You are invited to show up, stand up, and speak out

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2014 Convention Logos (1)
By Kent Peppler
It has been said the world is run by those who show up. That’s not quite true. Showing up is important, but it is not enough. The world is run by those who show up, stand up, and speak out. Trust me, if you don’t say what’s on your mind someone else will do it for you. You cannot expect them to have your best interests as their priority.
In just a few days farmers and ranchers will get together at the Rocky Mountain Farmers Union convention to tell us what is important to them. They will decide what they want our farm organization to work on in 2015. This will be your chance to share your ideas on what we can do to make life better for farmers, ranchers, and local communities.
I am proud that RMFU is a grassroots organization. It means we are run from the bottom up, not the top down. Too many organizations follow agendas pushed by there board of directors or their professional staff. At Farmers Union we believe the priorities need to be set by you as members. This philosophy has been in place since Farmers Union was founded in 1907. I do not expect it to change for any reason.
In my travels I run across plenty of people who want to give me a piece of their mind. I love hearing from farmers and ranchers. If you want your comments to count, we’d love to hear them as well. Our convention is designed specifically to make it easy for you to stand up and speak out and share your ideas. Our delegates decide what goes in our policy book by introducing, debating, and then adopting or rejecting recommendations submitted by members. We may change a word, rewrite a paragraph, remove something entirely, and adopt a special order of business to give added weight to a timely topic. When I run into a farmer who disagrees with RMFU policy, I usually ask if they have attended a county convention or our RMFU convention. It’s where people are heard and its where things happen. We really do make it easy for you to share your thoughts, and we follow a civilized format so you won’t have to worry about someone trying to win at your expense.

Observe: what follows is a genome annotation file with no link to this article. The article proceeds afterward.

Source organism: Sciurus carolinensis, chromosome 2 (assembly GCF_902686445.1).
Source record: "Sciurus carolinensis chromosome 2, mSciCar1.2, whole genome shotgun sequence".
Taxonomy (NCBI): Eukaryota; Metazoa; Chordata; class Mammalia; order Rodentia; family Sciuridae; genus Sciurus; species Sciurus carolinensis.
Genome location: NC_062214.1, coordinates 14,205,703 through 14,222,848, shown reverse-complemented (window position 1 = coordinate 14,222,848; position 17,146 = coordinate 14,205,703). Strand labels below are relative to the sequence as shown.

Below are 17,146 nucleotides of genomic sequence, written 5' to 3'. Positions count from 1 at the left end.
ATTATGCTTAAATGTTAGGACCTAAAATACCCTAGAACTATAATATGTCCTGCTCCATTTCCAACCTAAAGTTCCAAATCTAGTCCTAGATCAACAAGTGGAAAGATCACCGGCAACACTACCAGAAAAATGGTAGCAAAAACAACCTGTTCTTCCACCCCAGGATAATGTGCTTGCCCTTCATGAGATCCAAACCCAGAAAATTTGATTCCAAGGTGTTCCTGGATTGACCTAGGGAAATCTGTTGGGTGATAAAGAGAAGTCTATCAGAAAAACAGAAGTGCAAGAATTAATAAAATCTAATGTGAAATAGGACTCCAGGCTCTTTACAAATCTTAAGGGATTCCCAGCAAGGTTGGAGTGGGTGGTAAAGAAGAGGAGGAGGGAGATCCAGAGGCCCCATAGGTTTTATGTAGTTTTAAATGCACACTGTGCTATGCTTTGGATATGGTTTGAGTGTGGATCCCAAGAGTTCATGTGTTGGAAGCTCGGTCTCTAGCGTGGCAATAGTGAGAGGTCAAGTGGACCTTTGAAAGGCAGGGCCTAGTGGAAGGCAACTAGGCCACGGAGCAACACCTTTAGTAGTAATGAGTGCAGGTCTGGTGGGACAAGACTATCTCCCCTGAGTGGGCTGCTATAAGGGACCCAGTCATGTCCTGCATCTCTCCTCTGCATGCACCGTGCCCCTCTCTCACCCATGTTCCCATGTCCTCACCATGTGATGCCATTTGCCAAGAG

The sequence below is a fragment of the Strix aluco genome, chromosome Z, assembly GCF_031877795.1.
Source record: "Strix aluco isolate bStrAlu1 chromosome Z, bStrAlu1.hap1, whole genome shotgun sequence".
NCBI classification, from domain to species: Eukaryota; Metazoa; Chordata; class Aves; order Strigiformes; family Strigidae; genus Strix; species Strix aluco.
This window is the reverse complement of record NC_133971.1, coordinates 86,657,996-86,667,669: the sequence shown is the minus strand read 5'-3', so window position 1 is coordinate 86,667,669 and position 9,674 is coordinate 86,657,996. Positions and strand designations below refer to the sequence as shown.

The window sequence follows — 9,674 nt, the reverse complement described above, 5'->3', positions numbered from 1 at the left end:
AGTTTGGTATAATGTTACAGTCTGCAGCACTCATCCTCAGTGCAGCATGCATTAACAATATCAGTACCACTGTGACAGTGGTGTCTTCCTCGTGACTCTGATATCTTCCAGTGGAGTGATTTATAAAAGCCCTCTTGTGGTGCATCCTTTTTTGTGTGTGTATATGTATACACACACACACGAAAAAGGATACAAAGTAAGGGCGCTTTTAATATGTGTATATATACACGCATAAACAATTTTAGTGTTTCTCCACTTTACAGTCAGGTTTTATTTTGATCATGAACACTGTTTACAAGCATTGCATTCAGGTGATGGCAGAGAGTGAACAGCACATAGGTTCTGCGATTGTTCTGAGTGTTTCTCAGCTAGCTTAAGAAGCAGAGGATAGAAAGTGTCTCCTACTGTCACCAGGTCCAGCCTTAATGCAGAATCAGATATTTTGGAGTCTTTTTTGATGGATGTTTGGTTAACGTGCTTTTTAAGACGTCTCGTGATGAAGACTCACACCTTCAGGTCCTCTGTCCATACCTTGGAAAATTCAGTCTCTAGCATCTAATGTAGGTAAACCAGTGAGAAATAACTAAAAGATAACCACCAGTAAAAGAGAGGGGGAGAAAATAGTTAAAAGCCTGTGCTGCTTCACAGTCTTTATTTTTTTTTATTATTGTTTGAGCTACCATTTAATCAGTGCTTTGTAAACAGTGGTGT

Also, by now we have had time to consider how the election results have changed the political landscape in Colorado, New Mexico, and Wyoming. Also, we have a good sense of how Congress will (or will not) function during the next two years. Congress, your state legislature, governor, and other elected and appointed officials make decisions that affect you. Of course, you can complain to your regular coffee shop crowd about how things should be done. You can write a letter to USDA or a senator to complain about a program after it becomes law. As a general farm organization that has both heart and soul, we at RMFU find it is much easier to be at the table when programs and policies are being developed. In this way we make sure your concerns are heard when and where they can make a real difference. We do this in part because of what you as members adopt as policy at the convention. And here’s one more thing to consider. When our policy is adopted, we follow it. RMFU’s board and staff will not change our position on issues. Those changes are up to you as members. Our policy book is written by members, changes are made by members, and any one individual cannot change it for his or her own good during the rest of the year. To me that shows real democracy in action, as we are sure to have a healthy debate on some topics. It also shows a real effort to work cooperatively for the common good.
Last month I used this space to let you know what it is like for farmers and ranchers to be in Washington, DC, and ask questions of USDA Secretary Tom Vilsack and talk to U.S. senators, representatives, and their staffs about farm policy. Farmers Union makes it possible for you to be on Capitol Hill, thanks to the annual legislative fly-in to Washington, DC. We also host legislative drive-ins to our state capitals. In addition to thinking about our convention, please plan to attend a legislative drive-in. Lawmakers pay attention to farmers and ranchers who show up at the state capitols in Colorado, New Mexico, and Wyoming. It shows lawmakers that farmers and ranchers are actively engaged in the legislative process and not passively standing by to see what happens.